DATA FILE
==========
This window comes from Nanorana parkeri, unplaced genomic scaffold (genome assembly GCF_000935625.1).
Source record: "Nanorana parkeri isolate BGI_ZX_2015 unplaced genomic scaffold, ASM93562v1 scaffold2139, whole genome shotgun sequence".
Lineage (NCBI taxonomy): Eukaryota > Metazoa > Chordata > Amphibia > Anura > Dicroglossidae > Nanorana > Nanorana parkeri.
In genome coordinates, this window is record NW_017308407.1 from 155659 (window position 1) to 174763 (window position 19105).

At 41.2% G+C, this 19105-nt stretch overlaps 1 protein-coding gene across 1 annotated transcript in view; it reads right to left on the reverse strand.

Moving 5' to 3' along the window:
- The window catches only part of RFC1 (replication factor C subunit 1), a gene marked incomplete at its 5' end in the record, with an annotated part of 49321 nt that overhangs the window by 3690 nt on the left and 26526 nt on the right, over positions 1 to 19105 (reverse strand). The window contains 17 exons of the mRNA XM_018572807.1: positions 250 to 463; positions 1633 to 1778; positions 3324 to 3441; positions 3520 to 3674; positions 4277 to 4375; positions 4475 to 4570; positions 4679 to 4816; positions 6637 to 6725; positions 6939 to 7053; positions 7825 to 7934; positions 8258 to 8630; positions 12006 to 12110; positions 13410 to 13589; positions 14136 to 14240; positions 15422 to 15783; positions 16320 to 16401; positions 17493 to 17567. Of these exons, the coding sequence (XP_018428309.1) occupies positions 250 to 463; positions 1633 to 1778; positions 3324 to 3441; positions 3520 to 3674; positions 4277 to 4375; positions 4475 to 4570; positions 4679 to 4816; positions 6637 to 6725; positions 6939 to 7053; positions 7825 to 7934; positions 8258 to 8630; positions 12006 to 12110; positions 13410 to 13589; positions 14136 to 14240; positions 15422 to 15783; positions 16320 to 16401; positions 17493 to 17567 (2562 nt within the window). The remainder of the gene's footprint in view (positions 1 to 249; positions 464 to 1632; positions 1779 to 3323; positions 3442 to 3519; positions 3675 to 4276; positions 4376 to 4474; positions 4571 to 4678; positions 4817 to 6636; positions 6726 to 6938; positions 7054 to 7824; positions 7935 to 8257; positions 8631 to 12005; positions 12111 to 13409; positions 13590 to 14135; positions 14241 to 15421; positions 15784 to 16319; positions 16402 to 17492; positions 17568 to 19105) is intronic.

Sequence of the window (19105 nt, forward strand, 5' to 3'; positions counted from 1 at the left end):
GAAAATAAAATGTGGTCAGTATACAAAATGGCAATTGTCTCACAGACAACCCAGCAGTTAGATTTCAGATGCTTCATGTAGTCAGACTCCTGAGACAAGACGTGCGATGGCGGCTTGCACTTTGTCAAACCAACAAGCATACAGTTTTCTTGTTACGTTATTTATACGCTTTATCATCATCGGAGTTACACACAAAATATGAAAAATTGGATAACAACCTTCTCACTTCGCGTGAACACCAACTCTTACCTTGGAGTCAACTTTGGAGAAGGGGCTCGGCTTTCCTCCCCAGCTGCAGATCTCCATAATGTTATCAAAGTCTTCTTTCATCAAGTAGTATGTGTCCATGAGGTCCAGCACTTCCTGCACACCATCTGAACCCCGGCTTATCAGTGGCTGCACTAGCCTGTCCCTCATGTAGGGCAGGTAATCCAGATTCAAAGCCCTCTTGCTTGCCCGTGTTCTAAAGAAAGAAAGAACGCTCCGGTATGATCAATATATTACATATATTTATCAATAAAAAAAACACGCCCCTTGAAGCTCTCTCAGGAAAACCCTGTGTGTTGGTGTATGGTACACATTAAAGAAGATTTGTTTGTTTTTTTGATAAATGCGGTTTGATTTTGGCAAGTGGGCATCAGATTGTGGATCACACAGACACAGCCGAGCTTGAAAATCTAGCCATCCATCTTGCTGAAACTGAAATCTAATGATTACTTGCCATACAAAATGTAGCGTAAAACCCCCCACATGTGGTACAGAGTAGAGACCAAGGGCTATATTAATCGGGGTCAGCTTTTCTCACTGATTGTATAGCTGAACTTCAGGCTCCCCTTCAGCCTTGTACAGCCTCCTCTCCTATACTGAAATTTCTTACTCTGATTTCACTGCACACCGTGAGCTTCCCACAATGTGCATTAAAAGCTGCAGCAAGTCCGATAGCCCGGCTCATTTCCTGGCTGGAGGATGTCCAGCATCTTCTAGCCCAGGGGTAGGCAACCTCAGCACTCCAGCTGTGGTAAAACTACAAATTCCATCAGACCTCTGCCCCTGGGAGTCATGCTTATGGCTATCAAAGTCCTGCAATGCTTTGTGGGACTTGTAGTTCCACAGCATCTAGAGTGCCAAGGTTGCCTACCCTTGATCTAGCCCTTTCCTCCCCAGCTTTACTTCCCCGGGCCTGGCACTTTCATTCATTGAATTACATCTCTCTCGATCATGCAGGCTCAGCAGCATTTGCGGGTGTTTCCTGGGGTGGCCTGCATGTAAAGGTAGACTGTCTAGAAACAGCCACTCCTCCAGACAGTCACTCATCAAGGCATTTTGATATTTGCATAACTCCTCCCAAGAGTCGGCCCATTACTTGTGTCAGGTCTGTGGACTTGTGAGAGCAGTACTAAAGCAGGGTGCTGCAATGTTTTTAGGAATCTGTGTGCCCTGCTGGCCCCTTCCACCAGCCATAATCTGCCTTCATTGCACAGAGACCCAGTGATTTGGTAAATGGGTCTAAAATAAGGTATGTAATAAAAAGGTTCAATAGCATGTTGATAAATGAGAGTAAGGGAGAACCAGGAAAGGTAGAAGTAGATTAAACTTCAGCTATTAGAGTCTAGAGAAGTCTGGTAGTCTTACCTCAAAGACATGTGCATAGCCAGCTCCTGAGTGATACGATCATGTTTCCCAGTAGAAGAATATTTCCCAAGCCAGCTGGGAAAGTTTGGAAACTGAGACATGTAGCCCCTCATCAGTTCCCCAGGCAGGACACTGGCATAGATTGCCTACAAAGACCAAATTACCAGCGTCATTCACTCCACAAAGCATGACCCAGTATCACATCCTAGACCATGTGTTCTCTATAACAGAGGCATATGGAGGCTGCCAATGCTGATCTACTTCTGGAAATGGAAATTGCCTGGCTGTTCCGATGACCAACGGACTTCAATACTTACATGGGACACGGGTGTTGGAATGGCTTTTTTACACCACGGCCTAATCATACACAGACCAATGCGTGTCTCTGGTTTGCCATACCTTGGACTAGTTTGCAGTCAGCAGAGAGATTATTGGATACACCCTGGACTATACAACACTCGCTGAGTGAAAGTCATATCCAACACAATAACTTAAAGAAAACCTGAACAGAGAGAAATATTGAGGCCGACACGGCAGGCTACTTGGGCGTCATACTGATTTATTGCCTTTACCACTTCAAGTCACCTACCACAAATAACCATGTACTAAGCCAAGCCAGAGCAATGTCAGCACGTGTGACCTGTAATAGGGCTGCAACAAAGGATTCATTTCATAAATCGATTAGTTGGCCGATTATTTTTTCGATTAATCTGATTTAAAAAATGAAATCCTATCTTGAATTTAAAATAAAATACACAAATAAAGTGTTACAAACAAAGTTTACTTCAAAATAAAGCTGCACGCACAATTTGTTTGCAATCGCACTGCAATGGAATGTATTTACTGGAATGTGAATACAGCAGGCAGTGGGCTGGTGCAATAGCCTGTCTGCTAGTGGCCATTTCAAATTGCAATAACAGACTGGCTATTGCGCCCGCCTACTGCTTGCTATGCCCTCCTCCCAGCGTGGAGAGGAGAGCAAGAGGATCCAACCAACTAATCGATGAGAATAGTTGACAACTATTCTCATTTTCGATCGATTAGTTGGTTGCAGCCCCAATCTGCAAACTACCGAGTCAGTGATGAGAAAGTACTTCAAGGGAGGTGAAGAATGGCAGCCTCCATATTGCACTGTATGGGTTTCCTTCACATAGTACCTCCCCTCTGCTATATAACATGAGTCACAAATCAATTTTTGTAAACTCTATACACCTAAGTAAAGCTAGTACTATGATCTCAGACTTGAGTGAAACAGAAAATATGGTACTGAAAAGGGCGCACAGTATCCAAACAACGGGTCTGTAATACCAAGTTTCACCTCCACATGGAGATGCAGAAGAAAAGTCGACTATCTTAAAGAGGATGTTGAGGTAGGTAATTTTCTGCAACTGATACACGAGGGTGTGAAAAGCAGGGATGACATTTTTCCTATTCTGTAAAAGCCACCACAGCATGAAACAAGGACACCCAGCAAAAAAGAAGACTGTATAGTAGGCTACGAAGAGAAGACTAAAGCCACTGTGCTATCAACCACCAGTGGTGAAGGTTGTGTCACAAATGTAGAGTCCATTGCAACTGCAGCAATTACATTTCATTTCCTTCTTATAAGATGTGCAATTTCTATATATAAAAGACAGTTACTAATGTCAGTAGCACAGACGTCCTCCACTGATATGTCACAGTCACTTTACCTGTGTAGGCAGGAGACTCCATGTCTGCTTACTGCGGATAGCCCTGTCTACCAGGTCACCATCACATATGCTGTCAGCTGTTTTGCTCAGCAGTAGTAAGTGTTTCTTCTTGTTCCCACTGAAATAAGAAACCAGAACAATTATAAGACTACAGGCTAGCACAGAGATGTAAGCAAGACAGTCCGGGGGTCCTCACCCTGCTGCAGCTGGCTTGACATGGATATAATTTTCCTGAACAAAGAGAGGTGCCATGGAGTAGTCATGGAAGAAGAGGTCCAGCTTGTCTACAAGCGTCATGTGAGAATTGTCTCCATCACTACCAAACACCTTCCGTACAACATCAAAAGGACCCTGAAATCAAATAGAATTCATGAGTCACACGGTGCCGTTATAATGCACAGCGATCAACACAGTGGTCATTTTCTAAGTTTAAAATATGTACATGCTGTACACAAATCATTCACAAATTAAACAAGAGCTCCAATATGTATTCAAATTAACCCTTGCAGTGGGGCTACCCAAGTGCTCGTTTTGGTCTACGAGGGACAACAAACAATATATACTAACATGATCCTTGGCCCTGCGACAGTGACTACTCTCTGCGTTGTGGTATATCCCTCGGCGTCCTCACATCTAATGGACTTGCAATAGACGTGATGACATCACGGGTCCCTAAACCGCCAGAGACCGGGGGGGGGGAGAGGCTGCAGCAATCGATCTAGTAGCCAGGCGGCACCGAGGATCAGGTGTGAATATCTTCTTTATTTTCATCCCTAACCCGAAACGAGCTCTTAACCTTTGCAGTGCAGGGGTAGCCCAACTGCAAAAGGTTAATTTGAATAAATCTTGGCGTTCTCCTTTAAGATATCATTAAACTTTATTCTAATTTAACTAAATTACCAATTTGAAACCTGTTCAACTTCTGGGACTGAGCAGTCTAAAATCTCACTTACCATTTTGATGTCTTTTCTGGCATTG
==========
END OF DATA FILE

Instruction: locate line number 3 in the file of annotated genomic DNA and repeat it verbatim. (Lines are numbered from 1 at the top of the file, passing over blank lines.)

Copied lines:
Lineage (NCBI taxonomy): Eukaryota > Metazoa > Chordata > Amphibia > Anura > Dicroglossidae > Nanorana > Nanorana parkeri.